The new committee was presented with a number of difficult problems to solve. Season 2006–2007 saw the club survive, albeit with the relegation of the first team from the Premier League National Division, but with the bonus of a County Cup final appearance. The team bounced straight back by winning the Premier League Southern Division in 2007–08,[2] thanks largely to the goals of Ann-Marie Heatherson.

In 2008–09, WFC Fulham finished 12th and were relegated from the National Division. Another relegation into the Combination League followed in 2009–10 and the club folded due to the withdrawal of their sponsors.[2] A new official Fulham ladies team restarted in 2014.[9]

In 2014, the club reformed once more, as Fulham FC Foundation Ladies and entered the London & South East Regional Women's League. The club has remained in that division since, officially becoming re-incorporated into Fulham FC and rebranding as Fulham FC Women in 2018.

On 20 November 2022, Fulham FC Women played its first match back at Craven Cottage since the clubs reformation. The match was against AFC Wimbledon in a Capital Cup match, resulting in a 3–1 defeat. The match had the clubs highest attendance of 3,181 since the reformation.


Current squad[edit]

As of 8 September 2023[10]

Note: Flags indicate national team as defined under FIFA eligibility rules. Players may hold more than one non-FIFA nationality.

No. Pos. Nation Player
1 GK England ENG Libby Stratton
2 DF England ENG Emily Bird
3 DF England ENG Tessa Allen
4 DF England ENG Ella Tagliavini (Vice-Captain)
5 DF England ENG Mary Southgate (Captain)
6 MF Scotland SCO Chloe Christison-McNee
7 DF England ENG Tia Foreman
8 DF England ENG Becky Stormer
9 FW England ENG Ellie Olds
10 MF England ENG Lilly Lambird
11 DF England ENG Madi Parsonson
12 GK England ENG Ellie Parker
13 GK England ENG Frankie Gibbs
No. Pos. Nation Player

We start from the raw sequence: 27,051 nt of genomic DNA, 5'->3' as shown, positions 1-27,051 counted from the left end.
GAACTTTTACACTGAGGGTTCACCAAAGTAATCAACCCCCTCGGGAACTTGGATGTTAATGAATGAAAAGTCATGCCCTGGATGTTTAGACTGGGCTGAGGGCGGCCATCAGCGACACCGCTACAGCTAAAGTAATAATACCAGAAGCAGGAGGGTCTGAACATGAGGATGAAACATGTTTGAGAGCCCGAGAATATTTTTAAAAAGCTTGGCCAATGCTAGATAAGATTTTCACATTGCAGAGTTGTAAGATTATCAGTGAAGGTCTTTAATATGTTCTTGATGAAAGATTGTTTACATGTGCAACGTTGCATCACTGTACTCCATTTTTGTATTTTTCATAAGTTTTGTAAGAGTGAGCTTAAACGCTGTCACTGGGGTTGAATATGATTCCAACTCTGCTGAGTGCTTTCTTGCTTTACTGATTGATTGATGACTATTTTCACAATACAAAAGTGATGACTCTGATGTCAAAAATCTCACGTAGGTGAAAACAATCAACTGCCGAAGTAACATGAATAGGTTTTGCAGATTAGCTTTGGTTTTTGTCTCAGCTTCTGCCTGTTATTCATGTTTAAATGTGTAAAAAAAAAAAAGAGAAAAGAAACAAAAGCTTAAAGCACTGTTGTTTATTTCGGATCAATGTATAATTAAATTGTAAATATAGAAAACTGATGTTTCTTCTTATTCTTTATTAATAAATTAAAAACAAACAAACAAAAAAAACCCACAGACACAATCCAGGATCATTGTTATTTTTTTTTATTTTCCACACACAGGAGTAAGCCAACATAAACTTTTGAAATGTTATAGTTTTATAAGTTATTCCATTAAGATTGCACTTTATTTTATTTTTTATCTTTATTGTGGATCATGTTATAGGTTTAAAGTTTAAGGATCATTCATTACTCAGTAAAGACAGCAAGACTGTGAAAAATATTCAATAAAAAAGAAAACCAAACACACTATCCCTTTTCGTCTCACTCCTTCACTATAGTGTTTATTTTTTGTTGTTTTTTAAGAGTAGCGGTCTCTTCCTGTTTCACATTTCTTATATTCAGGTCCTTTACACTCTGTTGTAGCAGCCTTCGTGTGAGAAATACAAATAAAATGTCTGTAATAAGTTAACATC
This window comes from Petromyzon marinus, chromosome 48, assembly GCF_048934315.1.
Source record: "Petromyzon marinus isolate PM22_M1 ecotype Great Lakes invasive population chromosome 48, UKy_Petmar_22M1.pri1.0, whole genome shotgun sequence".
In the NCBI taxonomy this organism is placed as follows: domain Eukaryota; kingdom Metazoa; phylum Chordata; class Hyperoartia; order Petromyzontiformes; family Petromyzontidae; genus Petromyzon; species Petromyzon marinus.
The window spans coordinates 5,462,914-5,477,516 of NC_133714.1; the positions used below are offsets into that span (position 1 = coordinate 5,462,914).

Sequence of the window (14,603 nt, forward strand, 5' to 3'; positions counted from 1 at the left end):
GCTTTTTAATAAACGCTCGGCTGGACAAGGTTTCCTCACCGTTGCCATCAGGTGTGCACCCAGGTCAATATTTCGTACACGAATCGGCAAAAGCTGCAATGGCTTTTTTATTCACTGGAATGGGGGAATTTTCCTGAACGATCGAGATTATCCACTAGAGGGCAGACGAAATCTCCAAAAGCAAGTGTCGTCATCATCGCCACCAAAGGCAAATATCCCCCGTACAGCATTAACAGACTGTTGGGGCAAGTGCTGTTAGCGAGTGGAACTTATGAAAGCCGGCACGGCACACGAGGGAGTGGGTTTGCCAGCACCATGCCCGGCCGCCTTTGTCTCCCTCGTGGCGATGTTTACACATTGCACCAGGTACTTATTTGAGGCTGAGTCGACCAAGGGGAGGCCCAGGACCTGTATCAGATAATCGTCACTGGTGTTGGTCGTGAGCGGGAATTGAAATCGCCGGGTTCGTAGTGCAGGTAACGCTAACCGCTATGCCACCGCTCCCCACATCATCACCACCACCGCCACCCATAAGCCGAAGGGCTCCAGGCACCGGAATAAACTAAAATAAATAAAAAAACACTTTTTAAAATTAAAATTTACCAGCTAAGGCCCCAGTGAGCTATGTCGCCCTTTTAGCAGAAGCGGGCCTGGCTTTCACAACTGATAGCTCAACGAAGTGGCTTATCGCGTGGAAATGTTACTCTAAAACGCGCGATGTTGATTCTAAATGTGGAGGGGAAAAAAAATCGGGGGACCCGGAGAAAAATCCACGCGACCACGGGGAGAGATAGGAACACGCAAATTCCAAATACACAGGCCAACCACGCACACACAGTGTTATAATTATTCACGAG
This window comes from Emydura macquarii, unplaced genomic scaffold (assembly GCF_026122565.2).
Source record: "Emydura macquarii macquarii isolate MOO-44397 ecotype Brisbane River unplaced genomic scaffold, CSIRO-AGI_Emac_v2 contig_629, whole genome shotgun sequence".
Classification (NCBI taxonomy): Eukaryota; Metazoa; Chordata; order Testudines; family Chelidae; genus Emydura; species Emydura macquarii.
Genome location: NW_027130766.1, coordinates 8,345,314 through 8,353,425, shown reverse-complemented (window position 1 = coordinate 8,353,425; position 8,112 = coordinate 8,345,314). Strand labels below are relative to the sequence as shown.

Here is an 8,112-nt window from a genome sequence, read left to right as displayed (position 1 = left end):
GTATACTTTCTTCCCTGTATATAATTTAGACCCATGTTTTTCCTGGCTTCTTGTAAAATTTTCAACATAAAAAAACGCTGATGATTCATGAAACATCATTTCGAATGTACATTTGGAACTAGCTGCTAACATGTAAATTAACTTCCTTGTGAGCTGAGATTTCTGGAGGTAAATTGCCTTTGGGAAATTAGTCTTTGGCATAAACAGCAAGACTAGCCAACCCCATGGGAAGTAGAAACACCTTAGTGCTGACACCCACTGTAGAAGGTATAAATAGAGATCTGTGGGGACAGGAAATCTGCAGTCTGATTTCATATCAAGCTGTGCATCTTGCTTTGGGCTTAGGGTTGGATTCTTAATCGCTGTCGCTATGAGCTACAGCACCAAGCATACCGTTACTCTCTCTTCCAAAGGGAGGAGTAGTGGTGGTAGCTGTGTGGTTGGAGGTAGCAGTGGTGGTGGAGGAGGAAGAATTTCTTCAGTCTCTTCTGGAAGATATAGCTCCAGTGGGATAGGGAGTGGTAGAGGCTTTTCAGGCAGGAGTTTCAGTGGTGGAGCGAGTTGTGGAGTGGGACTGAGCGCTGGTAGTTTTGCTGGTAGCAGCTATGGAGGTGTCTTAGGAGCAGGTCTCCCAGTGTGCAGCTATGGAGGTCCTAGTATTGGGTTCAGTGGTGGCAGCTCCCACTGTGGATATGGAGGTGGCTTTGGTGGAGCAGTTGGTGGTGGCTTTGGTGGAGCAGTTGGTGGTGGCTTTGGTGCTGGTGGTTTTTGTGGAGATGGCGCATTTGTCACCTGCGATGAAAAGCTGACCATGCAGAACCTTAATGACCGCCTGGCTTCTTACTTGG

14 FW England ENG Sophie Manzi
15 MF England ENG Anisha Hill
16 MF England ENG Milla Lewis
17 FW England ENG Mia Adaway (on loan from Portsmouth)
18 FW England ENG Georgia Heasman
19 FW England ENG Ede Buchele
20 DF England ENG Olivia Dale
21 MF England ENG Sasha Adamson
22 MF England ENG Betty Barron-Clark
23 FW England ENG Alex Hayman
24 MF England ENG Ava Huntrods (on dual registration with London Bees)
26 FW England ENG Rachel Panting
27 DF Portugal POR Megalie Mendes


For a detailed international record, see English women's football clubs in international competitions

See also[edit]


  1. ^ This is in reference to the stadium of the men's stadium, Craven Cottage, athlough there is no longer any formal link between Fulham L.F.C and Craven Cottage.
  2. ^ a b c "WFC Fulham fold". She Kicks. 20 June 2010. Archived from the original on 24 July 2011. Retrieved 20 June 2010.
  3. ^ Ronald Atkin (6 May 2001). "Glory daze on Fulham's second front". The Independent. London. Retrieved 23 May 2010.[dead link]
  4. ^ From BBC news
  5. ^ Burt, Jason (3 May 2003). "FA's broken promise ends Fulham's brave new world". The Independent. London. Archived from the original on 9 July 2022. Retrieved 3 April 2010.
  6. ^ Merritt, Stephanie (8 April 2001). "Something for the ladies". The Guardian. London. Retrieved 11 December 2013.
  7. ^ "Pioneers, film premieres and unrivalled dominance: When Al-Fayed turned Fulham's women professional". The Athletic. Retrieved 27 November 2022.
  8. ^ "Fulham Ladies". FulhamFC.com. Archived from the original on 27 June 2006. Retrieved 11 December 2013.
  9. ^ FC, Fulham. "Fulham FC Women". Fulham FC. Retrieved 3 August 2021.
  10. ^ "Fulham FC Teams – Women". Fulham FC. Retrieved 9 November 2022.
  11. ^ "Blast from the past: Fulham stun Arsenal in 2003 title race". womenscompetitions.thefa.com. Retrieved 29 November 2022.
  12. ^ "Women's FA Cup final: Doncaster Belles 1 – 2 Fulham". the Guardian. 7 May 2002. Retrieved 29 November 2022.
  13. ^ "Fulham Ladies bag Cup". 5 May 2003. Retrieved 29 November 2022.
  14. ^ "Fulham win League Cup". 7 April 2002. Retrieved 29 November 2022.
  15. ^ Lansley, Peter. "Fulham win treble as the whistle blows for full timers". ISSN 0140-0460. Retrieved 29 November 2022.